Soon, her stories will be heading for dry land. She plans to wrap up the Pirates series with one or two more books, then she intends to pivot to something entirely new. It could be about zombies, or maybe something sci-fi. Her brother is rooting for her to double back and work on Dreamcatcher, the very first set of short stories she wrote back in elementary school. 

Whatever direction she takes, it will be bittersweet. 

“I have so many ideas. I have been the pirate lady since I was 11 years old. I’m coming up on the 10-year anniversary of the publication of my first book, so anything but pirates would be great,” she joked. “It’s weird because it’s like I’m closing a big chapter of my life because this has literally been more than half my life up to now.”

Hornsby doesn’t just write for herself. She also helps others put their passion projects down on the page.

Sometimes she works with publishers where multiple writers are hired to work under one author’s name, and in other cases she works one-on-one with independent authors. Oftentimes those are personal memoirs. 

She considers it an honor to help someone tell their story. 

“It’s a unique challenge because everyone is different. It’s very personal,” she said. “I get to know my clients.”

With one project, she helped a mother tell the story of losing a child to cancer. They connected and are still friends. 

“I feel like we did her daughter justice through that story.”

Ghostwriting helps fill in the spaces between her personal writing and allows her to sustain herself as a full-time writer.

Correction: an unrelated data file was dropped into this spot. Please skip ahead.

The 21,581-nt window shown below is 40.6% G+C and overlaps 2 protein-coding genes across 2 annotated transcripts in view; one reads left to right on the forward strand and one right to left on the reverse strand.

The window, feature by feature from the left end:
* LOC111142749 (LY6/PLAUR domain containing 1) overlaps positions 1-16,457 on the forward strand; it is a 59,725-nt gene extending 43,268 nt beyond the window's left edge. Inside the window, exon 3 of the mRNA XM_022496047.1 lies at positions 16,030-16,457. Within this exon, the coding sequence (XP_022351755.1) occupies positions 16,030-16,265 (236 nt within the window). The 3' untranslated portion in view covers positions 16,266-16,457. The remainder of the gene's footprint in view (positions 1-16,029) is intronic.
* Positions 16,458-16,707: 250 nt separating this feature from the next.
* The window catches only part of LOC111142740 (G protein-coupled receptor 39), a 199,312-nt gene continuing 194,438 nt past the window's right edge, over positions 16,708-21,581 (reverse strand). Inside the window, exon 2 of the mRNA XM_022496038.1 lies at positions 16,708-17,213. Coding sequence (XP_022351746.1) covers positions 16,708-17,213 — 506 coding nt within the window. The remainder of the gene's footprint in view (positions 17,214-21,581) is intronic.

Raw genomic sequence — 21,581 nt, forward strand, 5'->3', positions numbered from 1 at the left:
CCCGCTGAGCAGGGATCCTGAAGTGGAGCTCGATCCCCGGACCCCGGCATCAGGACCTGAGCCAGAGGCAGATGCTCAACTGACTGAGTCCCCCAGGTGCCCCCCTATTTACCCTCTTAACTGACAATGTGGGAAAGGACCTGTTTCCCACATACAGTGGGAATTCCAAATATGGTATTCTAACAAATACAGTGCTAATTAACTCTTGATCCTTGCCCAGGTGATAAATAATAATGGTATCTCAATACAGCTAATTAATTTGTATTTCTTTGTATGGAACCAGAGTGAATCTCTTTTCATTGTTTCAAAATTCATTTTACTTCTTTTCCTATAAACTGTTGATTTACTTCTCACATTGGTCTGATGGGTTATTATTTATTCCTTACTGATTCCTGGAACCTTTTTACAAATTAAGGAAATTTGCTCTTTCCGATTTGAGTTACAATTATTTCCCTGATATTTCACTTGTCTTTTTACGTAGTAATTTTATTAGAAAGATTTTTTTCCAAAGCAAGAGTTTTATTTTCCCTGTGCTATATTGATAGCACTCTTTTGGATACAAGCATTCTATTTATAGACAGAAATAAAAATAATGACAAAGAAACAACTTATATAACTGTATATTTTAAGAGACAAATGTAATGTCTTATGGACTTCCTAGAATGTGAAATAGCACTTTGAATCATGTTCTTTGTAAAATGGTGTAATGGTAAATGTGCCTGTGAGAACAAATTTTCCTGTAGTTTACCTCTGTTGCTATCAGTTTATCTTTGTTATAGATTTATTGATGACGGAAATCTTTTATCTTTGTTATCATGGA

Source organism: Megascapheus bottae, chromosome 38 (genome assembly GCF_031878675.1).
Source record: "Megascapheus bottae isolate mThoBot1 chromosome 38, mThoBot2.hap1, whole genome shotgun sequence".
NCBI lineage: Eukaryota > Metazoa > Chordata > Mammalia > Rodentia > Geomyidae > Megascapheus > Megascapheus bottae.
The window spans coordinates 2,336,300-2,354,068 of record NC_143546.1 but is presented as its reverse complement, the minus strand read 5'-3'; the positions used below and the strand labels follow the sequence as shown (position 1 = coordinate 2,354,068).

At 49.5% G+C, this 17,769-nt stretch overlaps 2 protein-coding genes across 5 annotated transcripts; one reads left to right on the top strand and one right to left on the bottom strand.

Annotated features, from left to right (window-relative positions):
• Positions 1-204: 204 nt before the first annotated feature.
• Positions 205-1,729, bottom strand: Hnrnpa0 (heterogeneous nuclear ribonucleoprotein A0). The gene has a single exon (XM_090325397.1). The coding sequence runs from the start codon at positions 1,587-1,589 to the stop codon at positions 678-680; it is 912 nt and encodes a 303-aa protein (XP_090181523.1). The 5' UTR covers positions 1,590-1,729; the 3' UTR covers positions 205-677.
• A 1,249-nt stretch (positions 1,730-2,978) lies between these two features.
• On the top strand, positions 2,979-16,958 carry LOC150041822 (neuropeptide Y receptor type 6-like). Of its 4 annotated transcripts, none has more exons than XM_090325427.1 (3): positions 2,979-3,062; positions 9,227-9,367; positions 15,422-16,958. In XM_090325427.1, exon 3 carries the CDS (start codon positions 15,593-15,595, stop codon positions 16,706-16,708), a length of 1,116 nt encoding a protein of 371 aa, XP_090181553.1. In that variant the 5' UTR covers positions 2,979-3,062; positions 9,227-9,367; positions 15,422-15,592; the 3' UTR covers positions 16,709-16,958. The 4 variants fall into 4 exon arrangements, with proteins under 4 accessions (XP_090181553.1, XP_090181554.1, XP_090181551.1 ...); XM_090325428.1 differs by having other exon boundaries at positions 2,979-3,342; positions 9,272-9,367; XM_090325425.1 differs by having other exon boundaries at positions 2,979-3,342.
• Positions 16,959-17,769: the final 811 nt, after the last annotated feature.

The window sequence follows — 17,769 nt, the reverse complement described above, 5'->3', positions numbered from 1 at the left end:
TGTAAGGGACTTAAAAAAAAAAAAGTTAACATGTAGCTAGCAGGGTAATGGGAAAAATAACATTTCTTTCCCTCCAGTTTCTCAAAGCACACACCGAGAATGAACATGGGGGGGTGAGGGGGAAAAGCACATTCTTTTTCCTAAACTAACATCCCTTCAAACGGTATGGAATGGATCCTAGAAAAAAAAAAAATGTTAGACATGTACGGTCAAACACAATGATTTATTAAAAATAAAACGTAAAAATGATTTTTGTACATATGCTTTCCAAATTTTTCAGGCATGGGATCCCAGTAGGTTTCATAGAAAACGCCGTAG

Simply becoming a full-time writer required a leap of faith for Hornsby. She bounced around several unfulfilling jobs, and she was interviewing with a familiar friend for a position selling insurance when he gave her a wakeup call. 

“He called me out in the interview. He asked me if I wanted to sell insurance, and I said no,” she remembered. “He said, ‘Why would I hire you if you’re miserable where you’re at, and you’re coming here to do the same thing?’”

He pointed her to an in-depth career aptitude program that reaffirmed she should be a writer for a living, and he connected her with her first ghostwriting client. 

Hornsby also had the support of her husband and decided it was time to jump in feet first. 

“It was very scary. There were so many reasons not to do it,” she said. “My husband said you love doing this, and if you do this full-time, you’re going to do well with it.”

Now she gets to pursue her passion and work at home while taking care of their young son. 

“Actually doing something you love is amazing.”

Whether it is writing or another interest, she says you just have to do what you love. And if you want to dip your toe into writing but find it hard to get focused, she recommends living by the two-minute rule. 

“Two minutes doesn’t scare anybody about anything. The rule is you have to write for two minutes every day, that’s all you have to schedule. And never when I sit down to do my two minutes do I only write for two minutes,” she said. “I wind up sitting down and writing for two hours sometimes when I finally sit down and force those two minutes out of me. 

“It’s not intimidating, but the rule is you have to write for those two minutes, though. You can’t sit there and stare at your computer screen and pretend you’re writing and look at Facebook. You have to do actual writing, and once you get past those two minutes, it flows.”

The key in becoming a better writer is simply writing and doing it a lot. 

“It’s not like riding a bike. The more you do it, the better you’ll get at it, and the easier it’ll become if you write every day and don’t let a day go by where you can’t write at least a little bit,” she said. 

She recommends researching the genre you want to write and find out what’s popular, but keep it personal. 

“Come up with your own style and write what you enjoy,” she said. “Write the book you want to read.”

To reach her about her books or ghost writing opportunities, email her at stephanielauren@live.com or find “S.C. Lauren” on Facebook.